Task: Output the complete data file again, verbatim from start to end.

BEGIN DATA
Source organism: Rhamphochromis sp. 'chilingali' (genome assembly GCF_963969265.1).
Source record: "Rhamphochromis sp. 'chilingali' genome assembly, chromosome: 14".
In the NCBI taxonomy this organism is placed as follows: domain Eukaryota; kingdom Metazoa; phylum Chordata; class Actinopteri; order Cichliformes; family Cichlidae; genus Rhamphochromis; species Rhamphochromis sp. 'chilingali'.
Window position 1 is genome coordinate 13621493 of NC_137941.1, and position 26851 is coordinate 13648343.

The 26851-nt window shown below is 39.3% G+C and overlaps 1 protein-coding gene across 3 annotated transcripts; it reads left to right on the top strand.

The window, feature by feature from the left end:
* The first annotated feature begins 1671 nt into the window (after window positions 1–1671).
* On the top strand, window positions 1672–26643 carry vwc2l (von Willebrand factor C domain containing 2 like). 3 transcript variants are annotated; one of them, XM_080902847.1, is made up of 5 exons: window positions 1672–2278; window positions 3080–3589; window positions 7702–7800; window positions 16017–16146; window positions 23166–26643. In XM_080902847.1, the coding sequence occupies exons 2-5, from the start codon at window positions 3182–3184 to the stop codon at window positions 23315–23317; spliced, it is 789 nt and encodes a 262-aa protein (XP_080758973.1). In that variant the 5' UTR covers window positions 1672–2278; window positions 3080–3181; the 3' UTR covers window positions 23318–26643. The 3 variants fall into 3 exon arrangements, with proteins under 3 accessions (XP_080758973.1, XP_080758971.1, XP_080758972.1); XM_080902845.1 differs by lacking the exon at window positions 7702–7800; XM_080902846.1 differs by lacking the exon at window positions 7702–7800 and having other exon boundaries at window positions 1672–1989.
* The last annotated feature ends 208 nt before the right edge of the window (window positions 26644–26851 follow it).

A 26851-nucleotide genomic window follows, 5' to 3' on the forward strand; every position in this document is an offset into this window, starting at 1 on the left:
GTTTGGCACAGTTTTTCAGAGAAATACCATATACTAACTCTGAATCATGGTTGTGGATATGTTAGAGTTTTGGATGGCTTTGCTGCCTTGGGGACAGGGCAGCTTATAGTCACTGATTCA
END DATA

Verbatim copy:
Source organism: Rhamphochromis sp. 'chilingali' (genome assembly GCF_963969265.1).
Source record: "Rhamphochromis sp. 'chilingali' genome assembly, chromosome: 14".
In the NCBI taxonomy this organism is placed as follows: domain Eukaryota; kingdom Metazoa; phylum Chordata; class Actinopteri; order Cichliformes; family Cichlidae; genus Rhamphochromis; species Rhamphochromis sp. 'chilingali'.
Window position 1 is genome coordinate 13621493 of NC_137941.1, and position 26851 is coordinate 13648343.

The 26851-nt window shown below is 39.3% G+C and overlaps 1 protein-coding gene across 3 annotated transcripts; it reads left to right on the top strand.

The window, feature by feature from the left end:
* The first annotated feature begins 1671 nt into the window (after window positions 1–1671).
* On the top strand, window positions 1672–26643 carry vwc2l (von Willebrand factor C domain containing 2 like). 3 transcript variants are annotated; one of them, XM_080902847.1, is made up of 5 exons: window positions 1672–2278; window positions 3080–3589; window positions 7702–7800; window positions 16017–16146; window positions 23166–26643. In XM_080902847.1, the coding sequence occupies exons 2-5, from the start codon at window positions 3182–3184 to the stop codon at window positions 23315–23317; spliced, it is 789 nt and encodes a 262-aa protein (XP_080758973.1). In that variant the 5' UTR covers window positions 1672–2278; window positions 3080–3181; the 3' UTR covers window positions 23318–26643. The 3 variants fall into 3 exon arrangements, with proteins under 3 accessions (XP_080758973.1, XP_080758971.1, XP_080758972.1); XM_080902845.1 differs by lacking the exon at window positions 7702–7800; XM_080902846.1 differs by lacking the exon at window positions 7702–7800 and having other exon boundaries at window positions 1672–1989.
* The last annotated feature ends 208 nt before the right edge of the window (window positions 26644–26851 follow it).

A 26851-nucleotide genomic window follows, 5' to 3' on the forward strand; every position in this document is an offset into this window, starting at 1 on the left:
GTTTGGCACAGTTTTTCAGAGAAATACCATATACTAACTCTGAATCATGGTTGTGGATATGTTAGAGTTTTGGATGGCTTTGCTGCCTTGGGGACAGGGCAGCTTATAGTCACTGATTCA